Originally published at Novel Gazing Redux. You can comment here or there.

The politics of the last year have clarified a lot of things for a lot of people. For me, it’s the futility of the argument that comes of the form “you should care about this thing I don’t. I can see why it feels like a winner. It looks like a slam-dunk! By my values, this person or thing is bad for x reasons–and by your values, this person or thing is bad for y reasons–and therefore even though we do not agree, we should both oppose this person or thing! Yay! Logic prevails and everyone emerges better off!

Here’s where this goes wrong: 1) Making an argument that something you don’t care about should be important to someone else is hardly ever convincing. Quite often you don’t understand the nuances of what it is they care about fully since it’s not your thing. Even when you do, it’s hard to put your back into the argument since it’s not your thing. “But you said!” does not sound sharp and politically savvy, it sounds like you are 6 years old and trying to get another 10 minutes before bedtime. “But you said you believed in family values, you said!” Even if they did say. Being technically correct that they did say does not change the other person’s position.

2) Let’s say you win! “You’re right!” says the other person. “I will bump this thing you don’t value up my priority queue for decision-making in future!” Oh…good…now you’ve reinforced that people should not be allowed to flee abusive marriages, or that we should all spend a lot of time angry about what color the president’s suit is, or any of a number of other things that you don’t believe.

I’ve seen people do this across the political spectrum, and it basically never works. When people say “find common ground,” this is not actually what they mean. They mean the points where you can honestly mean it when you say, “I think we can agree that this is important. I think this deserves your attention.”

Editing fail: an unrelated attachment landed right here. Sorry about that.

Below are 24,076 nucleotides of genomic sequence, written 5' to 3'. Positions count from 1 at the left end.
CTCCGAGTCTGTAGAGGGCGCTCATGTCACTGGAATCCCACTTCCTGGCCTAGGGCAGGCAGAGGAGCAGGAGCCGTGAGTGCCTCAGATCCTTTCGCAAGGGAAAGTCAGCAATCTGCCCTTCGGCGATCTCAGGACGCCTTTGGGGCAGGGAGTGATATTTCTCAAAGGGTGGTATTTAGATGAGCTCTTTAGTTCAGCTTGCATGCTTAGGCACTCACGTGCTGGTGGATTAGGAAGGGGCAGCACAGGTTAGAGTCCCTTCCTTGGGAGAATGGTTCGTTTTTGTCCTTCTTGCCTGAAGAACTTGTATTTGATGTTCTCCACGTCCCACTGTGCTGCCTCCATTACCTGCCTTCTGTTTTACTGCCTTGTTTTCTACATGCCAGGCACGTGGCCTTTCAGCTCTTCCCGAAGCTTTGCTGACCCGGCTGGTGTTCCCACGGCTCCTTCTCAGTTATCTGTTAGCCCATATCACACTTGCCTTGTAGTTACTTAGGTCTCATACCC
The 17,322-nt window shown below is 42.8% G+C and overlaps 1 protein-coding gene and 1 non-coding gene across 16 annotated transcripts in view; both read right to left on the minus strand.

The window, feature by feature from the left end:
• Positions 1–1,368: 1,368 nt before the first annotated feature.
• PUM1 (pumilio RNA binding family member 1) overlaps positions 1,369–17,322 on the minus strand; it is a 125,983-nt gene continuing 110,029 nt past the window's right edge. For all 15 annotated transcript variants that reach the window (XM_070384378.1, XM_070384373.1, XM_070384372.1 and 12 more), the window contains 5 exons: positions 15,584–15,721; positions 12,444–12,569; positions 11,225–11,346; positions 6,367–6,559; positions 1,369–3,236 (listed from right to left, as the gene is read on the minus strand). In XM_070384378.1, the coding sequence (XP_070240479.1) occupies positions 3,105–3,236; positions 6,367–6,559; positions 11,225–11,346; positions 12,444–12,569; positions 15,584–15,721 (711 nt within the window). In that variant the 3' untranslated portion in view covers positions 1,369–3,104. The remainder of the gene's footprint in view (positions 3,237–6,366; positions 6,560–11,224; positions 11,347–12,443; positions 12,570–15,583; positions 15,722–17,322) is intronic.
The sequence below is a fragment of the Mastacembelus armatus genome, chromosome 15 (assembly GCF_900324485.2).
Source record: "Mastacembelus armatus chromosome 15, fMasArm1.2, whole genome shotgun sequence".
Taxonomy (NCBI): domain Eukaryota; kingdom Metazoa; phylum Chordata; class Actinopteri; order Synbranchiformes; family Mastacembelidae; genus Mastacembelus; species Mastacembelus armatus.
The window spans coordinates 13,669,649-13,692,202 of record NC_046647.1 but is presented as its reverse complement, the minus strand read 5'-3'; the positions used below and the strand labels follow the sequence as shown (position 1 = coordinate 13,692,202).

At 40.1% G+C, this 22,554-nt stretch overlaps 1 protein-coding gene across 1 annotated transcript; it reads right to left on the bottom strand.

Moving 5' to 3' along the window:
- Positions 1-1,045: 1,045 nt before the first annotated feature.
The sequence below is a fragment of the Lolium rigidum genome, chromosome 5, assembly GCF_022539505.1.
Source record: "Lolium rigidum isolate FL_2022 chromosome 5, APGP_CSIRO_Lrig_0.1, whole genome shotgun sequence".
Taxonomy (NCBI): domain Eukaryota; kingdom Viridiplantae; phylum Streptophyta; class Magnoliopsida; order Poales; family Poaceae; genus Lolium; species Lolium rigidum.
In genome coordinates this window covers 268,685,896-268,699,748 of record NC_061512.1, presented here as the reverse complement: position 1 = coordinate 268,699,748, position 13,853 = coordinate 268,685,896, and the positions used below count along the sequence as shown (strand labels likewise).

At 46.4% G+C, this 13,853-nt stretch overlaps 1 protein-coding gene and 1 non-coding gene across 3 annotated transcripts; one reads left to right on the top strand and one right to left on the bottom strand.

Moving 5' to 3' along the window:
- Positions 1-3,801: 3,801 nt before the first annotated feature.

When I was taking my first high school debate class, my debate coach (who was otherwise great) got really excited about gotcha questions, “when did you stop beating your wife” questions. He acted like they would be a key skill. But gotcha questions in debates were pretty rare, and they were only as good as your opponent’s willingness to run with them, which was usually pretty minimal. In real life they’re even less useful, because literally nothing forces any human brain–including mine, including yours–to be internally consistent. I suspect that this is what we find so appealing about the stories where robots and computers can be done in with a logical paradox: it’s because we can’t. Finding a gotcha where your sibling, your next-door neighbor, your co-worker has said they believe in one thing politically and then are supporting someone who does another thing–or are even doing another thing themselves–does not force them to say, “You’re right, I will change my position on one of these two things.” Let’s find things we really do value in common–or find ways to maneuver around the people who don’t. Because “you ought to react this way” has never once gotten a person to react in the specified way.

james_davis_nicoll: (Default)
([personal profile] james_davis_nicoll Apr. 23rd, 2017 10:35 am)
A very thin, very dirty stray cat turned up at Jasmine's condo complex, asking for food and shelter.

garyomaha: (Default)
([personal profile] garyomaha Apr. 23rd, 2017 08:40 am)
M and I have both been having trouble sleeping lately. I suspect it's the change of seasons because neither of us is particularly stressed. Last night we tried something different (for us). We stayed up until we couldn't stay up any later. We were essentially falling asleep watching a late west-coast baseball game on TV. (It wasn't a particularly interesting game.)

I stumbled through my bedtime rituals, which are quite a bit longer than M's (as are, well, all of my rituals). And "stumbled" is the right word -- I could barely walk straight. That was a little odd since yesterday wasn't a particularly strenuous day, just a long one. Managed to get to bed and, like magic, did not wake up until this morning. So, that plan worked. Except I prefer a period of enjoying lying in bed before falling asleep, and there was none of that last night. Just ZZZZZZZ.

Perhaps it's time for a new mattress. Yeah, that's the American way, isn't it? When in doubt, spend some money.
Porn spam has rocketed up to 35% of comments.
james_davis_nicoll: (Default)
([personal profile] james_davis_nicoll Apr. 22nd, 2017 02:23 pm)
By checking the dates of successive Strange Horizon counts, I see the trend is for the release date to be later than the one before. I was hoping for April but mid-May may be more reasonable.
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([personal profile] garyomaha Apr. 22nd, 2017 07:48 am)